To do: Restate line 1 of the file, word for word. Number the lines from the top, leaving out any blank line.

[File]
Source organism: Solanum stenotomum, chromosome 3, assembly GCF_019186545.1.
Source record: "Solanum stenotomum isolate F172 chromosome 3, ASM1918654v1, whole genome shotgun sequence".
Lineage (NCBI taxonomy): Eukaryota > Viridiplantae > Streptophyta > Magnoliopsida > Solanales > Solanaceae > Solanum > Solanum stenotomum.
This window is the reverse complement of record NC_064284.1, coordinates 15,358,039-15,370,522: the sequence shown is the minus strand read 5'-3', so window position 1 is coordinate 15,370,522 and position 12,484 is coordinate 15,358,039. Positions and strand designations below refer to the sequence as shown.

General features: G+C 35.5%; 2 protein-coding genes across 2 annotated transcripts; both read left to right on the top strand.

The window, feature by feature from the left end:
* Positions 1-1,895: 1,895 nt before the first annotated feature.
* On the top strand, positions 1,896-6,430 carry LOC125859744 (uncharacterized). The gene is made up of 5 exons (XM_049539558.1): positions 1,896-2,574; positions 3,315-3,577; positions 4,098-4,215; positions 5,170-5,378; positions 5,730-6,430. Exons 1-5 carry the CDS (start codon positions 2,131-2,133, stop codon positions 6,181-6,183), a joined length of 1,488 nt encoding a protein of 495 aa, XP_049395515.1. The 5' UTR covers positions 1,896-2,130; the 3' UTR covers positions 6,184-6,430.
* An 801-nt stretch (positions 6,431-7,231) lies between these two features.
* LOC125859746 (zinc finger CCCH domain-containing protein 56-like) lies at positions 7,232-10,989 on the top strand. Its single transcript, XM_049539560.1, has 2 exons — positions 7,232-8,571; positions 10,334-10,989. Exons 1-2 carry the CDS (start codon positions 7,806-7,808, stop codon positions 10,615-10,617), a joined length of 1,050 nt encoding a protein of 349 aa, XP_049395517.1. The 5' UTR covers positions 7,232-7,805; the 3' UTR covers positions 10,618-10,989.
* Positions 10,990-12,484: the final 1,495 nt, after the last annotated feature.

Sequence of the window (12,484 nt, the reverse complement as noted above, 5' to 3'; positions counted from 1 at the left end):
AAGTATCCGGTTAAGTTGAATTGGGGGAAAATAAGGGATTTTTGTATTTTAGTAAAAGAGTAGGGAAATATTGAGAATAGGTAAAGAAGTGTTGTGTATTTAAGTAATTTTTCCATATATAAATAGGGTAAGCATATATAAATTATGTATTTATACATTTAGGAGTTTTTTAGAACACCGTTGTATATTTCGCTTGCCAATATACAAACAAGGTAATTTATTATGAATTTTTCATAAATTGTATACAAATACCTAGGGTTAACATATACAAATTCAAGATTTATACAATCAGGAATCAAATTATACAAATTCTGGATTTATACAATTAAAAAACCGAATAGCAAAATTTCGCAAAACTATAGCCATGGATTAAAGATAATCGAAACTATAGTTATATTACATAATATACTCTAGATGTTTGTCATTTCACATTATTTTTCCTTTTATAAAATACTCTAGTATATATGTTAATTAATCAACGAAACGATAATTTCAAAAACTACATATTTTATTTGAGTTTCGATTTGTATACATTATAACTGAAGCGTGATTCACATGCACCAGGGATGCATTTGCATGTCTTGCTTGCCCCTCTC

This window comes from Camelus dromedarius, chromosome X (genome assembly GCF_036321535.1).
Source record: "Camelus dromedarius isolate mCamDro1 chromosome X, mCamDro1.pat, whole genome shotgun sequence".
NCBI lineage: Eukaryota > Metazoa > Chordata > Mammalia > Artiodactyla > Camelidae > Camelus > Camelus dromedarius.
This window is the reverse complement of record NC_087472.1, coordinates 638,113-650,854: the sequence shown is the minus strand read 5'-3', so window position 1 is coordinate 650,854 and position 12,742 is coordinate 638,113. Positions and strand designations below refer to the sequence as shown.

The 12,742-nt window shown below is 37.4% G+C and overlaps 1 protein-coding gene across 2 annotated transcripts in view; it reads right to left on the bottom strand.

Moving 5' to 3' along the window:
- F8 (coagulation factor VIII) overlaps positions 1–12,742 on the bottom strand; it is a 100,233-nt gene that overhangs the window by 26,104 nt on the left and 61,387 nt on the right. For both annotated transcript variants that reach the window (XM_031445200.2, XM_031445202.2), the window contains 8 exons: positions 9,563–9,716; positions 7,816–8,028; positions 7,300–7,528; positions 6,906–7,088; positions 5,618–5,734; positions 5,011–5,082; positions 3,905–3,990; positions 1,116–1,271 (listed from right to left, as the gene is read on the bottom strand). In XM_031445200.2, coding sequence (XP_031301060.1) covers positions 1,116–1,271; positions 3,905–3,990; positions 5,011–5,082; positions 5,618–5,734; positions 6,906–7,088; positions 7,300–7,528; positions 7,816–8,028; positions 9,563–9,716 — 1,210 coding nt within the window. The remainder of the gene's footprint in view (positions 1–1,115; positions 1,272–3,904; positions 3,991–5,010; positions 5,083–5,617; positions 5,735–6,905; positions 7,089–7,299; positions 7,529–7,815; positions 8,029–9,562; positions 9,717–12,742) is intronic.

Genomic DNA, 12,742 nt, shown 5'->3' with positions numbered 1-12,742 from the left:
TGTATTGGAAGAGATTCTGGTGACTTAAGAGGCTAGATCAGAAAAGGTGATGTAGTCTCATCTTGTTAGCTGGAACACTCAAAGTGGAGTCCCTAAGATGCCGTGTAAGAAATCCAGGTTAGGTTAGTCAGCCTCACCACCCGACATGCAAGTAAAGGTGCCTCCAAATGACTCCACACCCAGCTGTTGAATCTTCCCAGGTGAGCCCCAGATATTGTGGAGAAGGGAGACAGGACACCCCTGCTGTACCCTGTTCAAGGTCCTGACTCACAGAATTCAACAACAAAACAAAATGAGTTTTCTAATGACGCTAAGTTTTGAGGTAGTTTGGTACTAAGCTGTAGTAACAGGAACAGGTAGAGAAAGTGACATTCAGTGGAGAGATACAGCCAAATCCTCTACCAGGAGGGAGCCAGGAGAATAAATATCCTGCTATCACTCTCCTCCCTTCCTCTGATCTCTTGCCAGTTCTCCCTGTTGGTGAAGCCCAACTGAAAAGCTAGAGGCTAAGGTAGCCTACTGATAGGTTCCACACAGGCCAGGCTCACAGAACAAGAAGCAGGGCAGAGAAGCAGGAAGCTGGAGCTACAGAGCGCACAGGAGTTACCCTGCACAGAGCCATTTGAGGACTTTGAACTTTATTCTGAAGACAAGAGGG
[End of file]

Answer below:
Source organism: Solanum stenotomum, chromosome 3, assembly GCF_019186545.1.